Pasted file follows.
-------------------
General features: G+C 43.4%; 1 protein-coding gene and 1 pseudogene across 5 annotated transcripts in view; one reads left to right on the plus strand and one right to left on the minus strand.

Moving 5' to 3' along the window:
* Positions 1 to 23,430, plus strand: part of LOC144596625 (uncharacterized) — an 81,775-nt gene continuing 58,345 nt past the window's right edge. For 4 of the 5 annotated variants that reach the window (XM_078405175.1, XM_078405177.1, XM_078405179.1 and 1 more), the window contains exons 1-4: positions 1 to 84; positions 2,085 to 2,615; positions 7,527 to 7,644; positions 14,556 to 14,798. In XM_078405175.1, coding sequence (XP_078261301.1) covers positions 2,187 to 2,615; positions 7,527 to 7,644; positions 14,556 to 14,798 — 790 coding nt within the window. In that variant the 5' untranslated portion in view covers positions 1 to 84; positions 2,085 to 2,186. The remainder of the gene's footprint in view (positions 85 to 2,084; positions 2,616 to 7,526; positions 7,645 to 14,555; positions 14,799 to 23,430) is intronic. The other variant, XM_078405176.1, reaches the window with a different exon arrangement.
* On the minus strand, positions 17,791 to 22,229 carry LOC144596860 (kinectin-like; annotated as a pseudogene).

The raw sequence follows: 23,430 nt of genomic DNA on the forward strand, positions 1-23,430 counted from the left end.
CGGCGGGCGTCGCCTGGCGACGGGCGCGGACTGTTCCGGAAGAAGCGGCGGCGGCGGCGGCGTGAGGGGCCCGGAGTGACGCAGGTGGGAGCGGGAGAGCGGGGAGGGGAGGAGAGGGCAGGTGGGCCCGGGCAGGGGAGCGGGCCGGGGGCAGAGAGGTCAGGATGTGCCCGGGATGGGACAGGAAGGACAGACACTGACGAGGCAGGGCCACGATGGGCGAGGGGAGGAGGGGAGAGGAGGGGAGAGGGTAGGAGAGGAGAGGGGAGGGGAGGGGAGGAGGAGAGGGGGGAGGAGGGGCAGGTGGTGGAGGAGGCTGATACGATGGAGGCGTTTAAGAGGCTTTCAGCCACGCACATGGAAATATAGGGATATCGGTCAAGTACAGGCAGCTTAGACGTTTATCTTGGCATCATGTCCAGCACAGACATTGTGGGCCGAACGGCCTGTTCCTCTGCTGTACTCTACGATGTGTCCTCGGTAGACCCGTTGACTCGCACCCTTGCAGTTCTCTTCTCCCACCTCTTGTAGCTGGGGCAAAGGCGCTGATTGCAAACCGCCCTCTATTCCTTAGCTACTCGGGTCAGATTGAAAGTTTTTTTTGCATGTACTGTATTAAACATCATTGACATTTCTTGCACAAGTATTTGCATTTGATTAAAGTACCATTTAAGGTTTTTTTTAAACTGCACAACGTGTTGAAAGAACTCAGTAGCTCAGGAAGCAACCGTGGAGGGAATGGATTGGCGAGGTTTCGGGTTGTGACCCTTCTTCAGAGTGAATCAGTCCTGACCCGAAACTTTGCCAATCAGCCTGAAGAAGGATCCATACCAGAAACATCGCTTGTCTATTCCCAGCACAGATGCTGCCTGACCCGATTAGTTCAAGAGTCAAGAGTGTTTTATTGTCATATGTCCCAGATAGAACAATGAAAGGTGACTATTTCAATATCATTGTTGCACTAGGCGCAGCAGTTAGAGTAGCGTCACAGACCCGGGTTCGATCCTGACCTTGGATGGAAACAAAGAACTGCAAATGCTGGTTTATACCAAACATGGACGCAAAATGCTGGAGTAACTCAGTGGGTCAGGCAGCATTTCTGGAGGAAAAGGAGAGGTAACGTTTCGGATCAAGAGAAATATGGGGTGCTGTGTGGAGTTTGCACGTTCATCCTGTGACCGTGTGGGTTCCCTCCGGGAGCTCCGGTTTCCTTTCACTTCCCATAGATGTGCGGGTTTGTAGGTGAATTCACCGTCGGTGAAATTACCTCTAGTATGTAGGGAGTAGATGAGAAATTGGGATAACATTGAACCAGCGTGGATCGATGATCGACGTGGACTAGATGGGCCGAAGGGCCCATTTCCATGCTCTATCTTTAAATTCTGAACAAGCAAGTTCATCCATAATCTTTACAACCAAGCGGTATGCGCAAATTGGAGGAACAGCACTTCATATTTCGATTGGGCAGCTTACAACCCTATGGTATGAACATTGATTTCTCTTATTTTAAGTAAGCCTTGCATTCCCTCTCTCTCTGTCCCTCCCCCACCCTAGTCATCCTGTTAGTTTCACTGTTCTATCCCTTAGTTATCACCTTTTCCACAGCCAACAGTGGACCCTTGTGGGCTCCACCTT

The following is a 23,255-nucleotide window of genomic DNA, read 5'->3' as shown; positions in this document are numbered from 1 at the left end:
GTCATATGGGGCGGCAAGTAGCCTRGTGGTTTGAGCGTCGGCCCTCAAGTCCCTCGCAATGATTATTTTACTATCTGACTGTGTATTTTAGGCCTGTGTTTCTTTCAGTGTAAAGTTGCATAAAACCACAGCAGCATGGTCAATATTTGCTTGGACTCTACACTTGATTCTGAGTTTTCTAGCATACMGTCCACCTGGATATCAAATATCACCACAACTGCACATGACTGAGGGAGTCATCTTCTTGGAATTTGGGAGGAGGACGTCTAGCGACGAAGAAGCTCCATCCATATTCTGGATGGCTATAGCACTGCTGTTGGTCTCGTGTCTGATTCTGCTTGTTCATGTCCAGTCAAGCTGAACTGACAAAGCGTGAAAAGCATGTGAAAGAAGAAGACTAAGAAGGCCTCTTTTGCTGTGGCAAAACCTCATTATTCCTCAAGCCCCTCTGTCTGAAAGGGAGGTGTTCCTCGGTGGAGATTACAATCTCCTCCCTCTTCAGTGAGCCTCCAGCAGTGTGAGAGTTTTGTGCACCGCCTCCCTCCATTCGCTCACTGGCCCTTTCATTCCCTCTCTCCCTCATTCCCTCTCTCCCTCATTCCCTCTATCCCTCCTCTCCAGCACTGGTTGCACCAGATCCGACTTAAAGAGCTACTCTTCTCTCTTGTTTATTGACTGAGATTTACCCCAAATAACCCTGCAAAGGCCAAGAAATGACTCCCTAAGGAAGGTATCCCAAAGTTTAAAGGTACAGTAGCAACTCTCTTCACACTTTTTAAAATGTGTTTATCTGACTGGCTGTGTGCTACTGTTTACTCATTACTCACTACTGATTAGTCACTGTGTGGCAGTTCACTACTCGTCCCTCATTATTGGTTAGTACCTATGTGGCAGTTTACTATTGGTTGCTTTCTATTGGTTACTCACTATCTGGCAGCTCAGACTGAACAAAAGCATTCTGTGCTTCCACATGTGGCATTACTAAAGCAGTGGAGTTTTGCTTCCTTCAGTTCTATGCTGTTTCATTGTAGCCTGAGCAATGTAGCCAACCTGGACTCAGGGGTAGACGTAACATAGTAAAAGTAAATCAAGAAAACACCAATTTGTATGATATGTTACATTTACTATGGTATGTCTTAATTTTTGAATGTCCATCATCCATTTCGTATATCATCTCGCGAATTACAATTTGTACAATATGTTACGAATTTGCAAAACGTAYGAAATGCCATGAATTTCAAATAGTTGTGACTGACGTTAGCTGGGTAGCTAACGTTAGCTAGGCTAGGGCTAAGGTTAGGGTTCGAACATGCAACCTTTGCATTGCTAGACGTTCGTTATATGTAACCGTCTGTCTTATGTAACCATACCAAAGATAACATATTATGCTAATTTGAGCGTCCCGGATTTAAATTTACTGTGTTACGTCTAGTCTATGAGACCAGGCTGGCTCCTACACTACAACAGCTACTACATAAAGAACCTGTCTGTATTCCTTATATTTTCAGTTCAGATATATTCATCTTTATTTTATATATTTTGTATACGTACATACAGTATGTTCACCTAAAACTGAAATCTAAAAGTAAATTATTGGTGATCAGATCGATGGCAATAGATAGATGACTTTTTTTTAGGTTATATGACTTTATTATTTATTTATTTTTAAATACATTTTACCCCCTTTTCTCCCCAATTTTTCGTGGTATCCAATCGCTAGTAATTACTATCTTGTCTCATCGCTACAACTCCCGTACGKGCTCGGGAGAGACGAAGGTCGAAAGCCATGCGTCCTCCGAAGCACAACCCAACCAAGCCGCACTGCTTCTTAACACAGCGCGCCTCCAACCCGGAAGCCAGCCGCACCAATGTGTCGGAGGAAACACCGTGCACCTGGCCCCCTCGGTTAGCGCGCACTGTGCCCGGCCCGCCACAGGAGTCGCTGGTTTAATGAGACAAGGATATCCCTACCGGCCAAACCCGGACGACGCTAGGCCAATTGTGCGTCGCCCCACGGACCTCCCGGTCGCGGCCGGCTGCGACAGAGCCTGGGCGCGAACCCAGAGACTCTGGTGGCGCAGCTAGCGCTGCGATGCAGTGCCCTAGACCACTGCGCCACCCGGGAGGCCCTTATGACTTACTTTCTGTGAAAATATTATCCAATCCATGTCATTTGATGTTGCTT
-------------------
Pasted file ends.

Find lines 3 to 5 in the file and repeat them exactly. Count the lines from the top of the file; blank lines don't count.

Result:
* Positions 1 to 23,430, plus strand: part of LOC144596625 (uncharacterized) — an 81,775-nt gene continuing 58,345 nt past the window's right edge. For 4 of the 5 annotated variants that reach the window (XM_078405175.1, XM_078405177.1, XM_078405179.1 and 1 more), the window contains exons 1-4: positions 1 to 84; positions 2,085 to 2,615; positions 7,527 to 7,644; positions 14,556 to 14,798. In XM_078405175.1, coding sequence (XP_078261301.1) covers positions 2,187 to 2,615; positions 7,527 to 7,644; positions 14,556 to 14,798 — 790 coding nt within the window. In that variant the 5' untranslated portion in view covers positions 1 to 84; positions 2,085 to 2,186. The remainder of the gene's footprint in view (positions 85 to 2,084; positions 2,616 to 7,526; positions 7,645 to 14,555; positions 14,799 to 23,430) is intronic. The other variant, XM_078405176.1, reaches the window with a different exon arrangement.
* On the minus strand, positions 17,791 to 22,229 carry LOC144596860 (kinectin-like; annotated as a pseudogene).

The raw sequence follows: 23,430 nt of genomic DNA on the forward strand, positions 1-23,430 counted from the left end.